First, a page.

MSA questions power of Student Conduct Committee
The two bills that sparked the debate are less controversial.
Dec. 04, 2012
The Missouri Students Association Senate discussed two bills supporting changes made to the Student Conduct Committee bylaws in early November.
What sparked debate in full Senate was not the content of the bills but the power of the committee.
One piece of legislation, 52-30, supports the expansion of the M-Book, MU’s student code of conduct, to include nonconsensual sexual behavior, threats of violence, stalking, privacy invasion, harassment and participation in attempted or actual theft, according to the legislation.
The second piece of legislation, 52-29, supports the change in the student conduct hearings process to let people who complain in nonconsensual sexual behavior cases to have the "same rights" as the accused, according to the legislation.
These bills were written to support the changes because both changes have already been made to the committee’s bylaws.
Taylor Major, the author of the bills and a member of the committee, said he thinks the bills are not controversial, but they were both tabled at the Nov. 14 MSA full Senate.
“My problem with the bills was I thought that they made small changes within this broadly flawed system,” academic affairs chairman Ben Levin said. “By passing them without acknowledging this broadly flawed system, you run this risk of endorsing this institution, which I don’t think MSA should be endorsing.”
The Student Conduct Committee is composed of 15 faculty, five faculty alternates, one faculty alternate to the alternates, six MSA discipline panel members, four Graduate Professional Council discipline panel members, one ex officio and one support.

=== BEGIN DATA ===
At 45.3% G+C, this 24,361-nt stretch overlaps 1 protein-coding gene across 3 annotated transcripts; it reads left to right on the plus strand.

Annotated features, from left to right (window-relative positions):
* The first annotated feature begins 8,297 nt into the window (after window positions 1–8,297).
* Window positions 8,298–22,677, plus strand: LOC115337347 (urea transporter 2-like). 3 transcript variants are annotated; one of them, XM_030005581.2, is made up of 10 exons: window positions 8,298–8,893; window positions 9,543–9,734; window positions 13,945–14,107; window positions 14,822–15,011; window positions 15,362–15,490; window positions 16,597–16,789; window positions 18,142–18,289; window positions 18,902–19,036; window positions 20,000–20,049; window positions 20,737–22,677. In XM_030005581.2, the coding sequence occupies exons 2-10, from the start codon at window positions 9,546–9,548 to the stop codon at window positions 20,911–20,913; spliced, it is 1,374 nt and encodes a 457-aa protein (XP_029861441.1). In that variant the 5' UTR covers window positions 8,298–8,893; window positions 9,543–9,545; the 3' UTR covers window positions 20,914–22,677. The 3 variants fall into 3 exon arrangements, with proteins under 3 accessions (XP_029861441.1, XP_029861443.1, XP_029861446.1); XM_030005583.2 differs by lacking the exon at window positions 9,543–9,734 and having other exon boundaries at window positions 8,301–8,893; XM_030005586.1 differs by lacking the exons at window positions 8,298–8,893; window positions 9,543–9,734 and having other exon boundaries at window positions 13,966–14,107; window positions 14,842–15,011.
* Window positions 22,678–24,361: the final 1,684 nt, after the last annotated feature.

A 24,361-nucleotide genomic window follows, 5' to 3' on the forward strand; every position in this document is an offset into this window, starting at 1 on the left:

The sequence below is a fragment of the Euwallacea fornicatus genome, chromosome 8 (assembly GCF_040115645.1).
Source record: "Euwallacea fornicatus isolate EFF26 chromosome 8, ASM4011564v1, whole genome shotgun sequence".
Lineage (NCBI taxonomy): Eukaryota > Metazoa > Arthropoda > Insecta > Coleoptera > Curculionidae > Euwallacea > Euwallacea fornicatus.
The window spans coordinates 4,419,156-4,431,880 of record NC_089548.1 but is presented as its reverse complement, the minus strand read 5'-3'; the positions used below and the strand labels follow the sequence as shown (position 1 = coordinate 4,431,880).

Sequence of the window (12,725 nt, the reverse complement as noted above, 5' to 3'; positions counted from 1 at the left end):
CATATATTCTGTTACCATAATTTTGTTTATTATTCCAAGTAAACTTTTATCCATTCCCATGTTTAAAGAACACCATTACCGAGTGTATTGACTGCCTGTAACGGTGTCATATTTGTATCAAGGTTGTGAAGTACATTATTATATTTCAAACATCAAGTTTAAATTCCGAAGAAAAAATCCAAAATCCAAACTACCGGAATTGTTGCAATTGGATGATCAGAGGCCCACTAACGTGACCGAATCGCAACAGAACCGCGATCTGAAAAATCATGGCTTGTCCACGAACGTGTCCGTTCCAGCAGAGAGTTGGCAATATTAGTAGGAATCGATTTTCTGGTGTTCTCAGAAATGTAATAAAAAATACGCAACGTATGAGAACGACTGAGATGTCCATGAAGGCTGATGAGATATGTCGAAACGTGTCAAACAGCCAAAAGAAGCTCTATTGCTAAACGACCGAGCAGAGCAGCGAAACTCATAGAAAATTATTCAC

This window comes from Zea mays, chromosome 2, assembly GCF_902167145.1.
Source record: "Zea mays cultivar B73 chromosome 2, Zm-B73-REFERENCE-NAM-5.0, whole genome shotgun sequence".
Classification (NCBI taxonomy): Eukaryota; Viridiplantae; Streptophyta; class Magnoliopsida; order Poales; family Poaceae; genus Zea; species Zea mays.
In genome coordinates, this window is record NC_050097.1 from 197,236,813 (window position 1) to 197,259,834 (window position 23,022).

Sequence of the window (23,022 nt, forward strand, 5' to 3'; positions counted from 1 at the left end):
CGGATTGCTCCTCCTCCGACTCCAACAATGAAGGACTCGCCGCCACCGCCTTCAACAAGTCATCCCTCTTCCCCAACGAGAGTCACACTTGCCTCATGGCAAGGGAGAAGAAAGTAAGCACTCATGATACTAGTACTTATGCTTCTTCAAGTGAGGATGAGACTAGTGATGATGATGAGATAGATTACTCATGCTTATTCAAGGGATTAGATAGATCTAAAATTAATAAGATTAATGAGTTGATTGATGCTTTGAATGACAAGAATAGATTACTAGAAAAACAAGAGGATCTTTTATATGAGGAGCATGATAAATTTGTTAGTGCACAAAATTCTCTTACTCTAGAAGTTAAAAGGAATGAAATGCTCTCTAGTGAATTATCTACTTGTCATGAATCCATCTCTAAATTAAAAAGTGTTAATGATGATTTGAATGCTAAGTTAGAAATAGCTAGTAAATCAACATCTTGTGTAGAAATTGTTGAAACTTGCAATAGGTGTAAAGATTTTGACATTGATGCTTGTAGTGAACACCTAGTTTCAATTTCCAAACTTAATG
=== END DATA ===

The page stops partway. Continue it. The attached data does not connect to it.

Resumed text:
Faculty members are appointed by the Board of Curators, and student members are appointed by the Chancellor’s Standing Committee, according to the UM System website and Major.
Levin said he does not think the committee members are qualified to assess evidence in a professional way because they do not use due process of law like a court does.
“The committee should wait until legitimate due process has occurred before kicking kids out of school or taking away thousands of dollars of scholarship money,” Levin said.
Potential sanctions can include an “entire range” of punishments, Major said, including probation, counseling sessions, termination from MU, expulsion, suspension, writing assignments, banishment from specific buildings and a warning, among others.
In order to rule a student committed a violation, the committee needs to be 51 percent certain to make a ruling, whereas courts need to be 100 percent certain.
The committee does not take the power lightly with the consequences in mind, Major said.
“Every single person (on the committee) recognizes, since we have to vote on the preponderance of evidence, we understand the severity of expulsion, and if we are not 100 percent sure, we often do not recommend it,” Major said. “It’s not easy, but I think we do a great job of taking all things into account (when making decisions).”
Major said he thinks more certainty should be required, something the committee is looking to reform.
The committee should not be using preponderance of evidence at all, Levin said. Instead, it should rely on the rulings of courts.
“The preponderance of evidence is something used by a court to bring things to court,” Levin said. “The fact that it is used by the committee to convict students speaks to how illegitimate their sentences are.”
Levin said he also didn't like the committee's lack of transparency, which he called “unacceptable” and said shows how unprofessional the committee is.
The committee is transparent enough because the committee members introduce themselves to those involved in cases, Major said.
Levin is writing another piece of legislation, which will be voted on at full Senate on Tuesday alongside Major’s bills. Levin’s new bill condemns the amateur nature, broad power and limited accountability of the Student Conduct Committee and urges responsible parties, including the chancellor's office, to reduce the committee's jurisdiction, according to the legislation.
“I don’t see it as terribly likely (it will prompt a change), but I think the first step is going to be making it clear to the chancellor and to Jesse Hall that this committee does not function with the approval of the students it punishes,” Levin said.